Nissan’s Cube celebrates the power of peculiarity
summit daily auto writer
If your stated intention in life is to be the most iconoclastic individual on the block and you think that oddball automobiles such as the Kia Soul, the Scion xB and the Mini Cooper are just a bit too ordinary, we’ve found the solution.
Enter the incredibly bizarre Nissan Cube (they opt for a lower-case spelling, but we’ll temporarily ignore that), the most directly and uncompromisingly Japanese-styled automobile to land on US shores in a long, long time.
If you haven’t seen it yet, Cube is that funny little car that looks half like a stackable washing machine, and half like a character from some late-night anime cartoon. Outfitted in the “bitter chocolate” color as my tester was, it looks like and is about the same size as the old Brown Derby Restaurant sign in Idaho Springs. Standing next to it, the Cube’s roof came up to my chin; the entire automobile is only 157 inches.
With oddly, almost porthole-shaped, oversized rounded windows, tiny 15-inch wheels and a glossy, spazzy character, Cube’s affectations do serve to overwhelm the pleasantries it offers.
Under that slightly garish exterior, it’s a comfortable and relatively spacious little four-door with “lounge-styled” reclining front and rear seats, 58 cubic feet of storage space with the rear seats flattened and a comfortably powerful 122-horsepower, 1.8-liter four-cylinder, mated to a six-speed manual transmission. Drive it carefully and you’ll get almost 30 miles a gallon.
As I discovered over the course of a weekend’s travels in the oddball Cube, you’ll be doing almost nothing but driving it carefully. I felt a bit like I was commandeering the Oscar Mayer Wienermobile or maybe the protagonists’ van from “Dumb and Dumber” each time I rolled out in the weird little Cube. Onlookers regard you with confusion; pranksters conjure images of flipping your car on its side when you’re not looking.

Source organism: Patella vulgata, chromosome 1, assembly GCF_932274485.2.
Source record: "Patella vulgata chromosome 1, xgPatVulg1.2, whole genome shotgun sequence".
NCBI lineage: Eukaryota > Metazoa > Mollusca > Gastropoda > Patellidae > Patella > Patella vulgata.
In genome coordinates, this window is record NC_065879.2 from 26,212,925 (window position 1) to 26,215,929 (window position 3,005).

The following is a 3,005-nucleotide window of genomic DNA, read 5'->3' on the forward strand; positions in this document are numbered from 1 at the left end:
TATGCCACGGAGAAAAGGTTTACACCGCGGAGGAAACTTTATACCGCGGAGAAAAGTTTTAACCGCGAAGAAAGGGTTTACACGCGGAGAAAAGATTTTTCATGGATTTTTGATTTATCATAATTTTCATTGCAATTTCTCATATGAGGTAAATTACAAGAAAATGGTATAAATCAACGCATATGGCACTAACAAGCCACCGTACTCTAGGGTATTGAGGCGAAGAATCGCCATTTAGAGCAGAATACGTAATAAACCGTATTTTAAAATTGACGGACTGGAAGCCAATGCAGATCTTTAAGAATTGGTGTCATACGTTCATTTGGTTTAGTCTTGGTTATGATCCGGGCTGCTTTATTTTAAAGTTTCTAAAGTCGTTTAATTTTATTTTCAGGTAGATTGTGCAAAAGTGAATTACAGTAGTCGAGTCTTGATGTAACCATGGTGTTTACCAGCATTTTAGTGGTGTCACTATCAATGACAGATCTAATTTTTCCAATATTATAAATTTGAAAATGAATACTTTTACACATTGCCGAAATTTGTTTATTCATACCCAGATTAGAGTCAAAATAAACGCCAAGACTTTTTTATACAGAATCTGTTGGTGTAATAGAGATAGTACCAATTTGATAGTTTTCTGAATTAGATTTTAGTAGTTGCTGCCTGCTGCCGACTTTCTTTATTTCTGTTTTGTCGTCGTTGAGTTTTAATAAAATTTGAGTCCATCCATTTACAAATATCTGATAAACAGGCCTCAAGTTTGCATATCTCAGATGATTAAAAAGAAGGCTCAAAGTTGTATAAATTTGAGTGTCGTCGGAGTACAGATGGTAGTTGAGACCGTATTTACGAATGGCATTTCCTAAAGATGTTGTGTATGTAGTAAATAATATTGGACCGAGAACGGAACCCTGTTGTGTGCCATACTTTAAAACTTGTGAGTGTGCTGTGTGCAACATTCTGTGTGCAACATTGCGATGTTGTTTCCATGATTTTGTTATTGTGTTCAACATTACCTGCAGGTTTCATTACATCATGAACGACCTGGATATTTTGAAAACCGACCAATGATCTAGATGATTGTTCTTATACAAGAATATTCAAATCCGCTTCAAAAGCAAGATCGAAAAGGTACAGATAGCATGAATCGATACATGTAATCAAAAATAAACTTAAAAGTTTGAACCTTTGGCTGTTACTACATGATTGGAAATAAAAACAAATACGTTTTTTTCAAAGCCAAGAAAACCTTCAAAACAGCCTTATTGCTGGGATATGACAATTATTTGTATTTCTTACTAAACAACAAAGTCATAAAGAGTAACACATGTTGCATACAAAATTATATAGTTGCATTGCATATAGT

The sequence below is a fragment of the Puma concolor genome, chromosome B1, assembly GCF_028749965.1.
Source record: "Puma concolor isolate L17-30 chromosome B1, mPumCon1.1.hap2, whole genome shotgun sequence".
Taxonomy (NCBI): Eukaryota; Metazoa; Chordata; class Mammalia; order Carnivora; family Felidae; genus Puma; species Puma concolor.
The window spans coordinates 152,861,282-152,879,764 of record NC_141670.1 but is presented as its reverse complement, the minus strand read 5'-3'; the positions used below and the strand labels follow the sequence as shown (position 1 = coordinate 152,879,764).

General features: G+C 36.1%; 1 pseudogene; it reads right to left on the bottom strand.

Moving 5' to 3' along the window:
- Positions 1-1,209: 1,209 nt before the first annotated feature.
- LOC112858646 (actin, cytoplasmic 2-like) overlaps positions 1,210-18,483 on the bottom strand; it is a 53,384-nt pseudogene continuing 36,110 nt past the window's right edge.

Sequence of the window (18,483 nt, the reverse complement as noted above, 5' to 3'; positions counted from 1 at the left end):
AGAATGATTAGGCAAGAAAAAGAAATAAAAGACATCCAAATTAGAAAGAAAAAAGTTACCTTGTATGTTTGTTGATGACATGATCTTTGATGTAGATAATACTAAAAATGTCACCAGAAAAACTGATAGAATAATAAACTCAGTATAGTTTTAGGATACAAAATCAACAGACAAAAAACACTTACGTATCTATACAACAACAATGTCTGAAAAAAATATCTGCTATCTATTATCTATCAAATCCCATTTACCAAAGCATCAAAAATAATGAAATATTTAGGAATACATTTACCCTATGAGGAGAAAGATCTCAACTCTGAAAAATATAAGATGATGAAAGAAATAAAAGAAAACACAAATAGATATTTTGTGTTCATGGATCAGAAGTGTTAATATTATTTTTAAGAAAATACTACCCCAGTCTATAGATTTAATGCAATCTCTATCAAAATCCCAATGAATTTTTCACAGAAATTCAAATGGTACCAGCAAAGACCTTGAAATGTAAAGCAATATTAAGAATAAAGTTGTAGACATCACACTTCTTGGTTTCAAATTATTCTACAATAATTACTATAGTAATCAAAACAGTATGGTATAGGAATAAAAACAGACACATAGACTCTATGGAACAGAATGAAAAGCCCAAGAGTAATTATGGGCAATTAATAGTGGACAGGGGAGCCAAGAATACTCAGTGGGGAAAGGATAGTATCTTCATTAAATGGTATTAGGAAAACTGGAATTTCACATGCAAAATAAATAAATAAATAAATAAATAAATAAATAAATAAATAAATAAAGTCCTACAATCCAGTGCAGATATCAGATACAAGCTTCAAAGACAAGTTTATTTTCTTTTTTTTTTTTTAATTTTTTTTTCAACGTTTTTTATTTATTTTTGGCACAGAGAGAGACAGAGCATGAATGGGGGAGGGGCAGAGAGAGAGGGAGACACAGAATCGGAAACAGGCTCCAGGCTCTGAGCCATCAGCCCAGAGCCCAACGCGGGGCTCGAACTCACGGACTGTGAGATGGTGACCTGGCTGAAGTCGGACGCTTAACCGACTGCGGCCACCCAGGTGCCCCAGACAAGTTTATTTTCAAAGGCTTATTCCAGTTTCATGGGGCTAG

Though its basic shape (think toaster oven) is like the xB, Cube’s proportions are much more strange, including an odd little skirt-shaped bit behind the rear wheels that turns into a tiny bumper with low-rise, knee level brake lamps. The whole back hatch pops open to the side, like a step-activated trash can.
The most peculiar part, that seemingly wraparound window on the rear right corner, is actually an illusion; on the inside, there’s frame and a smaller porthole window under the dark external cover.
Cube is sprightly enough, courtesy of that buzzy little engine, but its top-heavy shape makes me think you’re not going to want to be in one in a raging blizzard on Highway 9. Steering also felt a little jerky, even if it is speed-sensitive electric power assisted. And those 15-inch wheels don’t add a whole lot to the comfort of the ride.
Step inside (and this is easy, as the vehicle rides very low to the ground and features large doors) and you’ll find things aren’t quite as peculiar. Rather, it’s a very comfortable experience for both front and rear riders, with wide, soft seating and interior details that aren’t oppressively strange. There are a few giggly bits, including red bungee cords on the doors for securing your anarchist pamphlets, as well as a crop circle-styled series of undulations on the ceiling, but the rest is pretty straight forward and nicely designed.
The downside to possibly the largest windows I’ve ever encountered is occasional sun-blindness (super-gigantic sun shades can only do so much) and some odd visibility issues. The left-hand side mirror had a convex curve to it and I found it hard to navigate the little machine, especially while parking.
Oddly enough, Nissan is apparently moving a few of the Cubes, though I’d certainly peg it more as an urban runabout for the style conscious than a long-distance hauler.
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